Overactive bladder (OAB) due to aging may be clinically indicated by a metabolic imbalance, according to investigators who presented findings at the International Continence Society’s (ICS) 2022 annual meeting in Vienna, Austria.
Brain-derived neurotrophic factor (BDNF) is a member of the neurotrophin family of growth factors that supports neuron growth and survival. Claudia Covarrubias, MSc, and colleagues from Lady Davis Institute for Medical Research in Montreal, Canada, analyzed urine samples from 20 women with OAB and 20 women without OAB aged 50 to 80 years and compared each group’s amounts of BDNF and its precursor proBDNF.
The BDNF to creatinine ratio did not differ between groups, whereas the proBDNF-to-creatinine ratio appeared lower in the OAB group. The BDNF/proBDNF ratio was therefore significantly higher (0.051 vs 0.135) in the OAB group, Covarrubias reported. “These results suggest that the ratio BDNF/proBDNF might be a better indicator, or potential biomarker of OAB, than BDNF alone,” she stated.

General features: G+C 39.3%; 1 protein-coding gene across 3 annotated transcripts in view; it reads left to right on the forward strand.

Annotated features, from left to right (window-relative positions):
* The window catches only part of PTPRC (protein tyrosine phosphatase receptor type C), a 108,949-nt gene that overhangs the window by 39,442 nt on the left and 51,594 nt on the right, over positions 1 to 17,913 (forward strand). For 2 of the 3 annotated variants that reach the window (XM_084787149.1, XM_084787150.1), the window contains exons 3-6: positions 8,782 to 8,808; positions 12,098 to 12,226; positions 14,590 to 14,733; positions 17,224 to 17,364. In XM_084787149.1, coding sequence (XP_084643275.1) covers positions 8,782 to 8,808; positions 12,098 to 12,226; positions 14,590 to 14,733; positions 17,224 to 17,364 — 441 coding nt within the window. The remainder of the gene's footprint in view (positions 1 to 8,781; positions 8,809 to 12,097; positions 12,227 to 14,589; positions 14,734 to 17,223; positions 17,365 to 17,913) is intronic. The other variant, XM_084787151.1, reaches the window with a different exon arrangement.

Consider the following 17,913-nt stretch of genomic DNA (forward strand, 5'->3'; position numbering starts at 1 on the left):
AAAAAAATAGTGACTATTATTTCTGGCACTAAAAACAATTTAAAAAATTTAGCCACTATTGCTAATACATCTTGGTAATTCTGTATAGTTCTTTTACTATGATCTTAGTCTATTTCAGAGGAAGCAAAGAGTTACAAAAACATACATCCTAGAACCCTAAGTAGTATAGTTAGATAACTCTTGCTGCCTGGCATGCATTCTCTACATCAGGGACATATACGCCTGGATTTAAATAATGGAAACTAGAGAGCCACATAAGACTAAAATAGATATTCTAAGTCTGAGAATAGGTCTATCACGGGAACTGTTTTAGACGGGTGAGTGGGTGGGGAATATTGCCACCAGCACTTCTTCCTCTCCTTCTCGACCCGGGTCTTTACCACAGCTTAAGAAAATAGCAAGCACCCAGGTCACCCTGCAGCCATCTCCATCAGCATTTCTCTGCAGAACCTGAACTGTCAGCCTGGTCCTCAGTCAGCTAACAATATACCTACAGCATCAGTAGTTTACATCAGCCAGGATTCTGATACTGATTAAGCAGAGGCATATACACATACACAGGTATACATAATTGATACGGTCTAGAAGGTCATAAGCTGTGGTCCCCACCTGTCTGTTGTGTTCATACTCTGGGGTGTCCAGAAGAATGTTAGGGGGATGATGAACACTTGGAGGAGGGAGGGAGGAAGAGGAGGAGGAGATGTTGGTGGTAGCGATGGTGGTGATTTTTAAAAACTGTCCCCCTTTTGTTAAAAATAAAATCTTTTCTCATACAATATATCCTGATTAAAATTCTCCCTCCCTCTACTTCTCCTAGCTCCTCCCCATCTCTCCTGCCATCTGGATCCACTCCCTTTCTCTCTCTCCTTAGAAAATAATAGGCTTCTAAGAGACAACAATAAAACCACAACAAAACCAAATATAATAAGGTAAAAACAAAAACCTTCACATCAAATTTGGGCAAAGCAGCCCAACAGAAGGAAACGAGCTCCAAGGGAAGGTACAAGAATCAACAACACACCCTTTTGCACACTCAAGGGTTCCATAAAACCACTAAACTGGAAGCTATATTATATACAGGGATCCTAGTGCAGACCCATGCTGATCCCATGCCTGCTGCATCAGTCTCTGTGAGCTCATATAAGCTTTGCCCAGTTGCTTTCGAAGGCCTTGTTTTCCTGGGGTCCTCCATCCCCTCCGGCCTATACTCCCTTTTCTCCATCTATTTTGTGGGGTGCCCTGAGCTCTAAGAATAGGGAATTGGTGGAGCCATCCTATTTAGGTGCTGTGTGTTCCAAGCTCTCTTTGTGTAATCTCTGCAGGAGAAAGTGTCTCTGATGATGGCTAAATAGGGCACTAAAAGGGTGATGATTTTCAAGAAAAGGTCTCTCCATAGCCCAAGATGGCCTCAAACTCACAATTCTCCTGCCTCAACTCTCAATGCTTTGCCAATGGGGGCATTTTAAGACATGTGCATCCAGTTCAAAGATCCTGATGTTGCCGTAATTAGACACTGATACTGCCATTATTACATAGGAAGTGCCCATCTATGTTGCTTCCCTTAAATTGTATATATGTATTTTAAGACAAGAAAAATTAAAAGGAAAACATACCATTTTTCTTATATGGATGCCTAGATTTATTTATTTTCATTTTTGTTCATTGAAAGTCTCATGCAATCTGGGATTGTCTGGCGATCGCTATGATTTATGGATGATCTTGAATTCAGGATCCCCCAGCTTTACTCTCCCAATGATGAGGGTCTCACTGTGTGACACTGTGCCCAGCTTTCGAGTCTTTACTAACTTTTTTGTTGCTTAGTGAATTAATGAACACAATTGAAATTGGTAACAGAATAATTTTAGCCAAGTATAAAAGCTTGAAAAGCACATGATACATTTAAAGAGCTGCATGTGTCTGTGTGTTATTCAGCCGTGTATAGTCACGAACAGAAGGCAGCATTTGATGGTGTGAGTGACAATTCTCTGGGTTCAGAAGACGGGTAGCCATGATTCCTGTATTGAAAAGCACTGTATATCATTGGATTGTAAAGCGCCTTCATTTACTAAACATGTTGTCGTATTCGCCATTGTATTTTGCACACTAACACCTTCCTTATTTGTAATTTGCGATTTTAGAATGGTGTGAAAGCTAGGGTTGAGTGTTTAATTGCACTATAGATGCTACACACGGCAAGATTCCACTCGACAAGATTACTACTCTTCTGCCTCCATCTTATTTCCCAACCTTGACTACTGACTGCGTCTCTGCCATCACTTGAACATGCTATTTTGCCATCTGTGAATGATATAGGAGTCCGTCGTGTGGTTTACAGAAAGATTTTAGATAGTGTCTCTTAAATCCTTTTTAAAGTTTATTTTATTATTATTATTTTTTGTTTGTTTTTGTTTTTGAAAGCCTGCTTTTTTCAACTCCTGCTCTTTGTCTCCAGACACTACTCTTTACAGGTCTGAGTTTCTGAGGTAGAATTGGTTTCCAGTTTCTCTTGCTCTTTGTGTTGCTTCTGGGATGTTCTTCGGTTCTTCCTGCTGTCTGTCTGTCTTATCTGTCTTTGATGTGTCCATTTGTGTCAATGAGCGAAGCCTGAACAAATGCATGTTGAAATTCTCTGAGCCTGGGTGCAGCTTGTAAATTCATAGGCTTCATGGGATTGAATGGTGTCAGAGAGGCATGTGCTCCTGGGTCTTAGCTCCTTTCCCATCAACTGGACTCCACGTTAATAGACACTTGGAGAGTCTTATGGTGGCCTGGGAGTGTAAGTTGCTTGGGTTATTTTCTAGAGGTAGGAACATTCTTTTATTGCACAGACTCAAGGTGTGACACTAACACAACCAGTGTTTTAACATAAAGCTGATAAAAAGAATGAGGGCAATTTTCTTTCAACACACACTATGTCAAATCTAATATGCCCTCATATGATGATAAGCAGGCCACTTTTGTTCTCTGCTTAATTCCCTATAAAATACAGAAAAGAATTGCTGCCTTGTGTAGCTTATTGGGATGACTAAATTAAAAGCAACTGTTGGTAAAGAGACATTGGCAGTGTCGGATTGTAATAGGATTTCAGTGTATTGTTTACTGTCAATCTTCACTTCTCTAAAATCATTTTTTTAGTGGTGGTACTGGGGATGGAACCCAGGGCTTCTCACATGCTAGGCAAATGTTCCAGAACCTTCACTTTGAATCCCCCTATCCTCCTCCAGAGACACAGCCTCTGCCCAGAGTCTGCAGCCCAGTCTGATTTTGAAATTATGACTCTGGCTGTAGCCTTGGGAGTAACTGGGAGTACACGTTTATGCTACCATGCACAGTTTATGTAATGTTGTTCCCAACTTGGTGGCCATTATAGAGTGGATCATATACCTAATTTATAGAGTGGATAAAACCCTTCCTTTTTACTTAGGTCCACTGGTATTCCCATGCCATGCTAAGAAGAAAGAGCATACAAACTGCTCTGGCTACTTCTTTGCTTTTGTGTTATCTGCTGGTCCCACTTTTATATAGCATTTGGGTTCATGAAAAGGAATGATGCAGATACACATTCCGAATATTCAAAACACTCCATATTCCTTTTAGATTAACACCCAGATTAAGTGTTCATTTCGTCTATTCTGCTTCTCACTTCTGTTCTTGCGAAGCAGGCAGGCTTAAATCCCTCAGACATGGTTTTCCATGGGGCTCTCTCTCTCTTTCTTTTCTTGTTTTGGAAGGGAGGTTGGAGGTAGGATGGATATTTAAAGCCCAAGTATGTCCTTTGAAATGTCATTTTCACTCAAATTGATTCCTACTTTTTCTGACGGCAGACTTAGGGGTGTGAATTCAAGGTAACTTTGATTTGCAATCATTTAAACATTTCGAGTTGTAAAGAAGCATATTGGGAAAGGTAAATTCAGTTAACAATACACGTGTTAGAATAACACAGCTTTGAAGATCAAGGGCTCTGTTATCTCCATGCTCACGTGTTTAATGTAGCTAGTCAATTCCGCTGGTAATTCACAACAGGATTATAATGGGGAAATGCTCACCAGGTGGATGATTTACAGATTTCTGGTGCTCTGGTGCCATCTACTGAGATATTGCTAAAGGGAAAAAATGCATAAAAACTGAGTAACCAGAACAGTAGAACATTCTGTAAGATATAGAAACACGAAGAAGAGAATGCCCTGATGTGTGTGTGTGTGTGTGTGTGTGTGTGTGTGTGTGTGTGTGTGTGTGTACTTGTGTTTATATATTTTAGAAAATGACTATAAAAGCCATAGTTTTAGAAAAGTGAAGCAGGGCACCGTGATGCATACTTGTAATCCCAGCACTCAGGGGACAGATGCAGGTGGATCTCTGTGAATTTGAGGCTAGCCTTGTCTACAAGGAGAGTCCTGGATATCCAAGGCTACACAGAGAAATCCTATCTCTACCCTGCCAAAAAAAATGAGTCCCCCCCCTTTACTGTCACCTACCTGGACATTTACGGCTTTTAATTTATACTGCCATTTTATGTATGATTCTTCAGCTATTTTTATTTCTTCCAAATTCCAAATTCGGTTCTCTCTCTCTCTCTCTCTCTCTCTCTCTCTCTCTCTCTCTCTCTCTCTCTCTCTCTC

The investigators found no transcription or translation abnormalities that would affect expression of proBDNF. Rather, the decrease in proBDNF levels appeared to result from enhanced activity of MMP-9, a main enzyme converting proBDNF to BDNF, which was higher in the OAB group. According to receiver operative curve analyses, the BDNF/proBDNF ratio displayed the highest specificity for OAB (AUC 0.737).
“OAB related to aging can be clinically correlated to the BDNF proteolysis imbalance, rendering it as a potential biomarker and therapeutic target,” Covarrubias concluded in a study abstract. The team could not rule out the potential influence of other age-related factors, such as polypharmacy and comorbidities.
Covarrubias C, Shamout S, Cammisotto P, Campeau I. Increased levels of urine metabolites found in a female aging population with overactive bladder syndrome. Presented at ICS 2022; September 7-10. Abstract 145.